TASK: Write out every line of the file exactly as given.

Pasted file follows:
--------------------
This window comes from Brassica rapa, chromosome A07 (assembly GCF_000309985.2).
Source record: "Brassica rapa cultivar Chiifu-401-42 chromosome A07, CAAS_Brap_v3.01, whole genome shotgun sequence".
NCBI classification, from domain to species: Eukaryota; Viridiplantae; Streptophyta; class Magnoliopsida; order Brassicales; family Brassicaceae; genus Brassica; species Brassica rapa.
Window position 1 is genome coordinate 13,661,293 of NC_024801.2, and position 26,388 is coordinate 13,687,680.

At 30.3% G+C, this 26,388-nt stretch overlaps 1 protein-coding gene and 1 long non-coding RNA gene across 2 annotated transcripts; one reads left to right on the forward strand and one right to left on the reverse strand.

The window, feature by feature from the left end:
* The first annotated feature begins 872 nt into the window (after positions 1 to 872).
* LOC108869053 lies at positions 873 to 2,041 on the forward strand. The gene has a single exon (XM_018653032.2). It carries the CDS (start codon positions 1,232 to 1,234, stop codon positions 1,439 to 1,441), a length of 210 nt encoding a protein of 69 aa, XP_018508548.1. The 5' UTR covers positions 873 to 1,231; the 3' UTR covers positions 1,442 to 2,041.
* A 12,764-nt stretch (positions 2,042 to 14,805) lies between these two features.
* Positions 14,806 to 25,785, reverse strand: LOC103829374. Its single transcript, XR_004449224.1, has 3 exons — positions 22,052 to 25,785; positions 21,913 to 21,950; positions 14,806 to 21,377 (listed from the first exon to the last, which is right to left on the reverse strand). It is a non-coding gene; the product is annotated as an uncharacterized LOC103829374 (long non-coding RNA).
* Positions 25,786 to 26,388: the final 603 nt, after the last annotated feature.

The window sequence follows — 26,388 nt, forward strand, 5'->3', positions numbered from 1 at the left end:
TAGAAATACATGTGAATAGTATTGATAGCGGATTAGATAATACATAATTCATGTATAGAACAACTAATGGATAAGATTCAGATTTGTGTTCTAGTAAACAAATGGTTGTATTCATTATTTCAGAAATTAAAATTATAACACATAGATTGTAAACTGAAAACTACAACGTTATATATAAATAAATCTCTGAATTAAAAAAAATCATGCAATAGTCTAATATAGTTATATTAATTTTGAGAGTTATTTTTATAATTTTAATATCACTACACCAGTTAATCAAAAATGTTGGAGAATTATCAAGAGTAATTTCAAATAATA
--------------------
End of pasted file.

This window comes from Brassica rapa, chromosome A07 (assembly GCF_000309985.2).
Source record: "Brassica rapa cultivar Chiifu-401-42 chromosome A07, CAAS_Brap_v3.01, whole genome shotgun sequence".
NCBI classification, from domain to species: Eukaryota; Viridiplantae; Streptophyta; class Magnoliopsida; order Brassicales; family Brassicaceae; genus Brassica; species Brassica rapa.
Window position 1 is genome coordinate 13,661,293 of NC_024801.2, and position 26,388 is coordinate 13,687,680.

At 30.3% G+C, this 26,388-nt stretch overlaps 1 protein-coding gene and 1 long non-coding RNA gene across 2 annotated transcripts; one reads left to right on the forward strand and one right to left on the reverse strand.

The window, feature by feature from the left end:
* The first annotated feature begins 872 nt into the window (after positions 1 to 872).
* LOC108869053 lies at positions 873 to 2,041 on the forward strand. The gene has a single exon (XM_018653032.2). It carries the CDS (start codon positions 1,232 to 1,234, stop codon positions 1,439 to 1,441), a length of 210 nt encoding a protein of 69 aa, XP_018508548.1. The 5' UTR covers positions 873 to 1,231; the 3' UTR covers positions 1,442 to 2,041.
* A 12,764-nt stretch (positions 2,042 to 14,805) lies between these two features.
* Positions 14,806 to 25,785, reverse strand: LOC103829374. Its single transcript, XR_004449224.1, has 3 exons — positions 22,052 to 25,785; positions 21,913 to 21,950; positions 14,806 to 21,377 (listed from the first exon to the last, which is right to left on the reverse strand). It is a non-coding gene; the product is annotated as an uncharacterized LOC103829374 (long non-coding RNA).
* Positions 25,786 to 26,388: the final 603 nt, after the last annotated feature.

The window sequence follows — 26,388 nt, forward strand, 5'->3', positions numbered from 1 at the left end:
TAGAAATACATGTGAATAGTATTGATAGCGGATTAGATAATACATAATTCATGTATAGAACAACTAATGGATAAGATTCAGATTTGTGTTCTAGTAAACAAATGGTTGTATTCATTATTTCAGAAATTAAAATTATAACACATAGATTGTAAACTGAAAACTACAACGTTATATATAAATAAATCTCTGAATTAAAAAAAATCATGCAATAGTCTAATATAGTTATATTAATTTTGAGAGTTATTTTTATAATTTTAATATCACTACACCAGTTAATCAAAAATGTTGGAGAATTATCAAGAGTAATTTCAAATAATA